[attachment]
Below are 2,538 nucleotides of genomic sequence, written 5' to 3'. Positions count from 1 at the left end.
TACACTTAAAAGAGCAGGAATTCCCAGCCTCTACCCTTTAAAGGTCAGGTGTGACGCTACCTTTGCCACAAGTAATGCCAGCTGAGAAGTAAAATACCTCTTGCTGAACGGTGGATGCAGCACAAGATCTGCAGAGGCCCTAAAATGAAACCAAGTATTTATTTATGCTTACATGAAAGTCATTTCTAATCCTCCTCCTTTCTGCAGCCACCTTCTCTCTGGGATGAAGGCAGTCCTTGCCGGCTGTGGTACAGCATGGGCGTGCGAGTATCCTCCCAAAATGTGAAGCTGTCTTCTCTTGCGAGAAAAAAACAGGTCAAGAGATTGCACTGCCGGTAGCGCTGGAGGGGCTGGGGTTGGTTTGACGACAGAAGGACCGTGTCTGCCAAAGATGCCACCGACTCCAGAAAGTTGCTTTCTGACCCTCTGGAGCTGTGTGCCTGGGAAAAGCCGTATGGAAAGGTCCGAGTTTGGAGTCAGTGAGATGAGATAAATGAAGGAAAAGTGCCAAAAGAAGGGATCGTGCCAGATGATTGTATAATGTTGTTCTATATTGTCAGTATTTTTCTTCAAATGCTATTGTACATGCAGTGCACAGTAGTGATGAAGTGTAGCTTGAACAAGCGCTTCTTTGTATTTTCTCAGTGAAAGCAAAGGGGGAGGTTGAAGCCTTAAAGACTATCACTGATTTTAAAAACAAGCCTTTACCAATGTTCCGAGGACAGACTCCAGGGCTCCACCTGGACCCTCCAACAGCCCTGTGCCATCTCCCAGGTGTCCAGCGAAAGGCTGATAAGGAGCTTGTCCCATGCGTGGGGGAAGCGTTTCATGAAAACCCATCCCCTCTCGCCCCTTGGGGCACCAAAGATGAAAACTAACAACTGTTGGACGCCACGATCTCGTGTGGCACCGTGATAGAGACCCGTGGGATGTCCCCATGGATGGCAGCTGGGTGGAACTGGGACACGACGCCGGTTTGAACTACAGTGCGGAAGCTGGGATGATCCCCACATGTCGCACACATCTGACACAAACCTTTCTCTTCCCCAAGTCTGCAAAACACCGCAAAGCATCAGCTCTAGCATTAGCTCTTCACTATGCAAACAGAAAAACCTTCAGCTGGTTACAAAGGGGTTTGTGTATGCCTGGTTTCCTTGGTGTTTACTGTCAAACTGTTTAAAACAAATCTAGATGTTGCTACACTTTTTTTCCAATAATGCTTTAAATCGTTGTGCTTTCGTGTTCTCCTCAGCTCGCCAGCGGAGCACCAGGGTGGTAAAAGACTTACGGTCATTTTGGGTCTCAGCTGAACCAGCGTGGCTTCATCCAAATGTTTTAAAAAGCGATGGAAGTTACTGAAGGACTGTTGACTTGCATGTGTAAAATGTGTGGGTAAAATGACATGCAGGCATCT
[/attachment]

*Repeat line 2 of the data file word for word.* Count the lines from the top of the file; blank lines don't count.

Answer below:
TACACTTAAAAGAGCAGGAATTCCCAGCCTCTACCCTTTAAAGGTCAGGTGTGACGCTACCTTTGCCACAAGTAATGCCAGCTGAGAAGTAAAATACCTCTTGCTGAACGGTGGATGCAGCACAAGATCTGCAGAGGCCCTAAAATGAAACCAAGTATTTATTTATGCTTACATGAAAGTCATTTCTAATCCTCCTCCTTTCTGCAGCCACCTTCTCTCTGGGATGAAGGCAGTCCTTGCCGGCTGTGGTACAGCATGGGCGTGCGAGTATCCTCCCAAAATGTGAAGCTGTCTTCTCTTGCGAGAAAAAAACAGGTCAAGAGATTGCACTGCCGGTAGCGCTGGAGGGGCTGGGGTTGGTTTGACGACAGAAGGACCGTGTCTGCCAAAGATGCCACCGACTCCAGAAAGTTGCTTTCTGACCCTCTGGAGCTGTGTGCCTGGGAAAAGCCGTATGGAAAGGTCCGAGTTTGGAGTCAGTGAGATGAGATAAATGAAGGAAAAGTGCCAAAAGAAGGGATCGTGCCAGATGATTGTATAATGTTGTTCTATATTGTCAGTATTTTTCTTCAAATGCTATTGTACATGCAGTGCACAGTAGTGATGAAGTGTAGCTTGAACAAGCGCTTCTTTGTATTTTCTCAGTGAAAGCAAAGGGGGAGGTTGAAGCCTTAAAGACTATCACTGATTTTAAAAACAAGCCTTTACCAATGTTCCGAGGACAGACTCCAGGGCTCCACCTGGACCCTCCAACAGCCCTGTGCCATCTCCCAGGTGTCCAGCGAAAGGCTGATAAGGAGCTTGTCCCATGCGTGGGGGAAGCGTTTCATGAAAACCCATCCCCTCTCGCCCCTTGGGGCACCAAAGATGAAAACTAACAACTGTTGGACGCCACGATCTCGTGTGGCACCGTGATAGAGACCCGTGGGATGTCCCCATGGATGGCAGCTGGGTGGAACTGGGACACGACGCCGGTTTGAACTACAGTGCGGAAGCTGGGATGATCCCCACATGTCGCACACATCTGACACAAACCTTTCTCTTCCCCAAGTCTGCAAAACACCGCAAAGCATCAGCTCTAGCATTAGCTCTTCACTATGCAAACAGAAAAACCTTCAGCTGGTTACAAAGGGGTTTGTGTATGCCTGGTTTCCTTGGTGTTTACTGTCAAACTGTTTAAAACAAATCTAGATGTTGCTACACTTTTTTTCCAATAATGCTTTAAATCGTTGTGCTTTCGTGTTCTCCTCAGCTCGCCAGCGGAGCACCAGGGTGGTAAAAGACTTACGGTCATTTTGGGTCTCAGCTGAACCAGCGTGGCTTCATCCAAATGTTTTAAAAAGCGATGGAAGTTACTGAAGGACTGTTGACTTGCATGTGTAAAATGTGTGGGTAAAATGACATGCAGGCATCT